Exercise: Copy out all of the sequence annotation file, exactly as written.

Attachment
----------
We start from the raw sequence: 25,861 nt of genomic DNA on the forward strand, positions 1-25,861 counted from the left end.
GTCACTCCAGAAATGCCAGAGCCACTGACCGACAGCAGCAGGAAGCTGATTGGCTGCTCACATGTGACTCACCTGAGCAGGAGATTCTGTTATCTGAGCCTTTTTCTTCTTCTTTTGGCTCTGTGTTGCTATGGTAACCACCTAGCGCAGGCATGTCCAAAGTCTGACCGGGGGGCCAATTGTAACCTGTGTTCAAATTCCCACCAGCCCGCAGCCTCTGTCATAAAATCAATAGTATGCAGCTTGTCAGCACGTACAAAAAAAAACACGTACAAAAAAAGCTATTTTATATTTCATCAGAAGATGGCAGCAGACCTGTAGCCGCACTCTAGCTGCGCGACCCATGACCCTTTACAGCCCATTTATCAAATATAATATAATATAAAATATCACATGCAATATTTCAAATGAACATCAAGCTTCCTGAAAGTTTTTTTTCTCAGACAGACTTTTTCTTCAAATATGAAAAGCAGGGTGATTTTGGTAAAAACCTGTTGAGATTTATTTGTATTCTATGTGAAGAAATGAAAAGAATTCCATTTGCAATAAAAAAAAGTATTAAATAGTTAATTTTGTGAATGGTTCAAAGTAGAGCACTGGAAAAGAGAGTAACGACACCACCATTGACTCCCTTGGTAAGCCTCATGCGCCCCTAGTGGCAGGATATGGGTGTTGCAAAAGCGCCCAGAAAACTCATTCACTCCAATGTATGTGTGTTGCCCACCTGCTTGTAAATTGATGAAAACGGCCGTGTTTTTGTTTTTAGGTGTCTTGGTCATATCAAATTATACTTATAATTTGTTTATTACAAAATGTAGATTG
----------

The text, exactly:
We start from the raw sequence: 25,861 nt of genomic DNA on the forward strand, positions 1-25,861 counted from the left end.
GTCACTCCAGAAATGCCAGAGCCACTGACCGACAGCAGCAGGAAGCTGATTGGCTGCTCACATGTGACTCACCTGAGCAGGAGATTCTGTTATCTGAGCCTTTTTCTTCTTCTTTTGGCTCTGTGTTGCTATGGTAACCACCTAGCGCAGGCATGTCCAAAGTCTGACCGGGGGGCCAATTGTAACCTGTGTTCAAATTCCCACCAGCCCGCAGCCTCTGTCATAAAATCAATAGTATGCAGCTTGTCAGCACGTACAAAAAAAAACACGTACAAAAAAAGCTATTTTATATTTCATCAGAAGATGGCAGCAGACCTGTAGCCGCACTCTAGCTGCGCGACCCATGACCCTTTACAGCCCATTTATCAAATATAATATAATATAAAATATCACATGCAATATTTCAAATGAACATCAAGCTTCCTGAAAGTTTTTTTTCTCAGACAGACTTTTTCTTCAAATATGAAAAGCAGGGTGATTTTGGTAAAAACCTGTTGAGATTTATTTGTATTCTATGTGAAGAAATGAAAAGAATTCCATTTGCAATAAAAAAAAGTATTAAATAGTTAATTTTGTGAATGGTTCAAAGTAGAGCACTGGAAAAGAGAGTAACGACACCACCATTGACTCCCTTGGTAAGCCTCATGCGCCCCTAGTGGCAGGATATGGGTGTTGCAAAAGCGCCCAGAAAACTCATTCACTCCAATGTATGTGTGTTGCCCACCTGCTTGTAAATTGATGAAAACGGCCGTGTTTTTGTTTTTAGGTGTCTTGGTCATATCAAATTATACTTATAATTTGTTTATTACAAAATGTAGATTG